Becoming Real

It was Easter morning 2004; I was sitting in my home congregation, the Unitarian Universalist Fellowship of Fayetteville, Arkansas.  We had an interim during that time and frankly a good number of people did not much care for him.  This was of no fault on his part and I would come to understand that more as I moved into ministry work.  He was simply different.  We held our prior minister in such high regard we might well have sainted him if UUs did that sort of thing.  At any rate, it was Easter morning and I was there because church was just something I did each week, a holdover from my evangelical upbringing. I expected to be bored, as I had in years past with UU Easter services.  I certainly did not expect that I would be encountering the Holy.

Marc, our interim, asked what it meant to be real. He talked about the literal versus the literate interpretation of the bible.  What did it mean to be real? What made a story real and what was more real, the history or the telling of a story laid out in a life well lived?

“Real isn’t how you are made,’ said the Skin Horse. ‘It’s a thing that happens to you. When a child loves you for a long, long time, not just to play with, but REALLY loves you, then you become Real.

Does it hurt?’ asked the Rabbit.

Sometimes,’ said the Skin Horse, for he was always truthful. ‘When you are Real you don’t mind being hurt.”

I look back now and consider this day the first day of a long personal resurrection or rebirth.  I had no idea who I was becoming, like a caterpillar in a cocoon, no clue I was about to get my wings.  I read the above passage now and I know it as the most true, absolute real story I have ever been told.  “When a child loves you for a long, long time… then you become real”.

I had no idea a decade ago I would ever work with children, become a professional religious educator, or talk about my work and life in terms of ministry and spiritual calling.  The work I do with children and youth makes me more real.  I’ve seen one of our volunteers weep when talking about the trust a small child gives you when you work with them in RE classes.  I know that trust as love.  Through that love I’ve been able to heal old hurts from my own childhood.  I’ve been able to become real.

“Does it happen all at once, like being wound up,’ he asked, ‘or bit by bit?

It doesn’t happen all at once,’ said the Skin Horse. ‘You become. It takes a long time. That’s why it doesn’t happen often to people who break easily, or have sharp edges, or who have to be carefully kept. Generally, by the time you are Real, most of your hair has been loved off, and your eyes drop out and you get loose in the joints and very shabby. But these things don’t matter at all, because once you are Real you can’t be ugly, except to people who don’t understand.”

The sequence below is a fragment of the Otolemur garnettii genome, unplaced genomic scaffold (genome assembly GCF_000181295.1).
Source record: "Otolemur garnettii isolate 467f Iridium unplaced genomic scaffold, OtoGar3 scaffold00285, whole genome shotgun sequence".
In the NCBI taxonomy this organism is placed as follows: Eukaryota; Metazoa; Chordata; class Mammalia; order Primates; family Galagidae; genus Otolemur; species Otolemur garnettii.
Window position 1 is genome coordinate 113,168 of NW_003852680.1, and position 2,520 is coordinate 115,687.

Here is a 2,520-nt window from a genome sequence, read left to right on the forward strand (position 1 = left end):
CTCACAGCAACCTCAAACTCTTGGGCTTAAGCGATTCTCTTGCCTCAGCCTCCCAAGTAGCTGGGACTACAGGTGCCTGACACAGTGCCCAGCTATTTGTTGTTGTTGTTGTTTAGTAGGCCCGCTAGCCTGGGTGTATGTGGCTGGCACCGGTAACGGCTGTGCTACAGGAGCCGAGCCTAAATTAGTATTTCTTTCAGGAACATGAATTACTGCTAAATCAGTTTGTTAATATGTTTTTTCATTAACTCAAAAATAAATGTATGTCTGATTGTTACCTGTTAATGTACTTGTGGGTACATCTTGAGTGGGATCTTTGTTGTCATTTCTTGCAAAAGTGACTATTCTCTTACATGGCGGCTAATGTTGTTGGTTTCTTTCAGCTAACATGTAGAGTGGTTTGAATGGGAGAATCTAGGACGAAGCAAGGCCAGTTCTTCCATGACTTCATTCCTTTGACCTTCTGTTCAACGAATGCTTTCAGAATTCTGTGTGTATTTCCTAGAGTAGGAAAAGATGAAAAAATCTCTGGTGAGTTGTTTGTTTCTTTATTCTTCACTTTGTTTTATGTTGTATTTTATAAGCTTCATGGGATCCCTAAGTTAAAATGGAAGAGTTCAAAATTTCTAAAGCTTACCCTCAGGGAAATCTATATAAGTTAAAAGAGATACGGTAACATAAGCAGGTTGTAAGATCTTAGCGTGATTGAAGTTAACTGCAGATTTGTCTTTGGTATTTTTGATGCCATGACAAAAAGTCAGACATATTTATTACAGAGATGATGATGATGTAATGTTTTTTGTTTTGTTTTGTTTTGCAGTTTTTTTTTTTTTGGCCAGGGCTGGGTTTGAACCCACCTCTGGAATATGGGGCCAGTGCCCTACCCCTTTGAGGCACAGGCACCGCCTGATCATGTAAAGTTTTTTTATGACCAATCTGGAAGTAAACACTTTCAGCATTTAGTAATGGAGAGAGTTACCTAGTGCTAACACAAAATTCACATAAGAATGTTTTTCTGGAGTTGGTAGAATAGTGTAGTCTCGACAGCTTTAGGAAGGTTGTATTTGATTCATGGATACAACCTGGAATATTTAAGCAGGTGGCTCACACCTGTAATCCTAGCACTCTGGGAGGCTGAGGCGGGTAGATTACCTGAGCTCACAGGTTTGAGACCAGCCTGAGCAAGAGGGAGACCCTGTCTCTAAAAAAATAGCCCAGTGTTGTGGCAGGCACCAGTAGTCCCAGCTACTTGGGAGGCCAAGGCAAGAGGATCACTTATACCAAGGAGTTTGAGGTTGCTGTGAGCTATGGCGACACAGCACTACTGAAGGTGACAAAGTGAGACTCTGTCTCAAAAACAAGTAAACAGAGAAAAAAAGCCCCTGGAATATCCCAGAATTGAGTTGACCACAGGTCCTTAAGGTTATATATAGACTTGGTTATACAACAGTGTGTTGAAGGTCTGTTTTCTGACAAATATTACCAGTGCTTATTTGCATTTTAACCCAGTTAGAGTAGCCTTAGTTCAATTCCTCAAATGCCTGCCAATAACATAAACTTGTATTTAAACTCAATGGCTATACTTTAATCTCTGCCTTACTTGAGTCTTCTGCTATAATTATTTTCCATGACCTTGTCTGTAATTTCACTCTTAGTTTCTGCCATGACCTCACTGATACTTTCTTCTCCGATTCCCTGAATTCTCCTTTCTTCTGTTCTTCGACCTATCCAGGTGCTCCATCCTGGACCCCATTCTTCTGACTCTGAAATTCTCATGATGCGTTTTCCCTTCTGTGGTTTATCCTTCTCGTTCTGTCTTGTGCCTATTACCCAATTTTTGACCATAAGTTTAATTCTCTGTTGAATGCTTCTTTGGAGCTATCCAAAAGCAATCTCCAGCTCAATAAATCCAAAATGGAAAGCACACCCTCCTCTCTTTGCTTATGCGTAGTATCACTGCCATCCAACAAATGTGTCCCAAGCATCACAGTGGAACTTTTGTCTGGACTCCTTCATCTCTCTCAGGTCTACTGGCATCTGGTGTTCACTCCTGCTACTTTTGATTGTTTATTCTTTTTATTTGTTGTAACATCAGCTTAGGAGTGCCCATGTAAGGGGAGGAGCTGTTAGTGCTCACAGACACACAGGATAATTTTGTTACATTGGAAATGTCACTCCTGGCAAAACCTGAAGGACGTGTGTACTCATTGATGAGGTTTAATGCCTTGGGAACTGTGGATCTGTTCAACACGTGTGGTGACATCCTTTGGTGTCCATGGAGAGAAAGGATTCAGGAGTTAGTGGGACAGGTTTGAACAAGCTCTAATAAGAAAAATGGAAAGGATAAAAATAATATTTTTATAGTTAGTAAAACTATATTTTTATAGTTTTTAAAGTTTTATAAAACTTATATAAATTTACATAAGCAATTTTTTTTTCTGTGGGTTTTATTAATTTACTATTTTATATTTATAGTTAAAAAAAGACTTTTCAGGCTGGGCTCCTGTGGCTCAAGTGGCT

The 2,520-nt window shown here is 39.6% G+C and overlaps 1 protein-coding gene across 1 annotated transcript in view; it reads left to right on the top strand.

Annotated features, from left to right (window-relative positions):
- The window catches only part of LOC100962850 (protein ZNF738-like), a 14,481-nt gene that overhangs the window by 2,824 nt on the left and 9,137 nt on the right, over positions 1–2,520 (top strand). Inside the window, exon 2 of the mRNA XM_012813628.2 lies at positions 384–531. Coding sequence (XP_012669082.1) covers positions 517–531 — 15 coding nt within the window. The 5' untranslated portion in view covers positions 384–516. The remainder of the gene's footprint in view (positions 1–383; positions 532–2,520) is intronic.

Marc’s sermon made space in my heart for receiving the power of story, including stories from the Bible, as spiritual teaching.  I started remembering some of my favorite biblical stories from childhood.  What was there beyond the fantastical I felt as a child and the rejection of the bible as the literal word of God I experienced in my teen years?  I found there was layer after layer of richness in the stories I grew up with and I could now mine them for wisdom.  While it doesn’t have the meaning it might have for Christians, I took Jesus back into my heart.  I remembered the way I loved him as a child and the love I felt from him too.  I remembered the Jesus I knew as a child: teacher, unconditional love, peace, friend.

I still don’t consider myself a Christian but I have come to understand one need not be a Christian to take in the beauty and wisdom found in scripture just as one need not be a Buddhist to take in the wisdom of a koan.

I’m still on my long journey of becoming real.  I’m much closer now that I’ve made peace around some of my early religious wounding and have found my ministry in the work of religious education. By the time my hair has all been loved off I expect I will have become real, which is to say become so seated in the core of who I am that I know my own worth and I move from a place of love for myself and others.  May it be so for us all.

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